Do you usually feel you are better at sex than your partner(s)?
I had an interesting conversation with a partner around this question recently, as part of a larger communication exercise. Of course, to give any kind of proper response requires a good deal of delving, because no two people have the same definitions in regards to (1) what it means to be Good In Bed, and (2) what the qualifiers would be to consider one’s self Better. And so our discussion branched in various directions. I will share a bit of it here (hopefully in a way that makes sense), and would be interested to hear your thoughts on the matter.
To start with, I feel I should clarify my stance on being Good In Bed: I don’t believe any *one* person is necessarily “good” in bed. It takes two (or more; for the purposes of this post I will discuss pairings, but the concepts apply to partnerships larger than two as well) to tango, and while there are certainly skills to hone and techniques to employ, it is largely a matter not of one person being “good” in bed but rather, whether two people are good together.
To wit: Maybe you are the most skilled oral sex giver in the universe. Maybe you’ve read every Top Tips For Hot Oral Sex article ever written and you’ve honed your technique over decades and you truly believe, based on experience and feedback from previous partners, that you can make her scream your name to the rafters when she cums on your tongue. And you figure, since you’ve been doing your daily tongue exercise ritual in the mirror every morning for three years, that you can get her to orgasm in 2.3 seconds.
And that’s… Great? Or at least it seems so at the outset.
But if your partner had a traumatizing experience with oral sex in the past and cannot relax, or her clit is sensitive to the point where even a breath of air against it is painful when she’s aroused, or she’d simply prefer to have your mouth someplace else… Well, then. All the tongue technique in the world isn’t going to make you Good In Bed, let alone “better” than anyone else.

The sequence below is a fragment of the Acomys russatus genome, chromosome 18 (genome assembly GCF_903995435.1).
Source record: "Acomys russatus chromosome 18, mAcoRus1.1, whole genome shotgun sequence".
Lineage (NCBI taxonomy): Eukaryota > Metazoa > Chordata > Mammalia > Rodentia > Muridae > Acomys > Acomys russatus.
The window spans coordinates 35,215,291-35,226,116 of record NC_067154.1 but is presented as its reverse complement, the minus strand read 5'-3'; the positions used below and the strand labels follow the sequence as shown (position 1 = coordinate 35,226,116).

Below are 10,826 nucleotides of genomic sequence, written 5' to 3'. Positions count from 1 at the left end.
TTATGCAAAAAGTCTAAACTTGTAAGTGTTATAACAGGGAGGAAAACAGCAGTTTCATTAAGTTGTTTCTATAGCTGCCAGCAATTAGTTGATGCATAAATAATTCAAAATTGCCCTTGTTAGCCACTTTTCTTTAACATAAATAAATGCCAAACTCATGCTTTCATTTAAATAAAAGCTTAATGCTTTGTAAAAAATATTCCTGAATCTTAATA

Being good in bed is all about being compatible – in level of desire, in enthusiasm for an activity, in being open about your own interests and open to your partner’s – and not everyone will be.
Sometimes there is an imbalance of experience between partners, and that comes in a variety of forms. It can be about the numbers (he’s had 57 sex partners, she’s had 4, and they are the same age), but in my experience the numbers don’t matter as much as What You’ve Done.
I’ve had relatively few sexual partners, for example, but I’ve done a lot of things: visited a sex club, used a variety of sex toys, experienced anal sex (giving and receiving), had a threesome, had same-room sex with another couple, rode a Sybian, participated in impact play, ventured into watersports, fucked in front of an audience, had outdoor/risk-of-discovery sex (and been discovered – oops!), played with same-sex partners, etc. Someone whose *numbers* are the same as (or higher than) mine may have more or less kept to bedroom-only PIV sex and therefore had less adventurous experiences. That doesn’t mean I can’t be compatible with that person; it means that we bring different things to the table. It can be an imbalance, but it’s not one I view negatively. Likewise, sometimes you may run across a partner who has barely had any sex in their life or who has had an otherwise repressed sexual history. If you yourself were a wild child… Is it an imbalance? Yes. But that doesn’t mean you’re incompatible. It means the future is wide open. You can explore!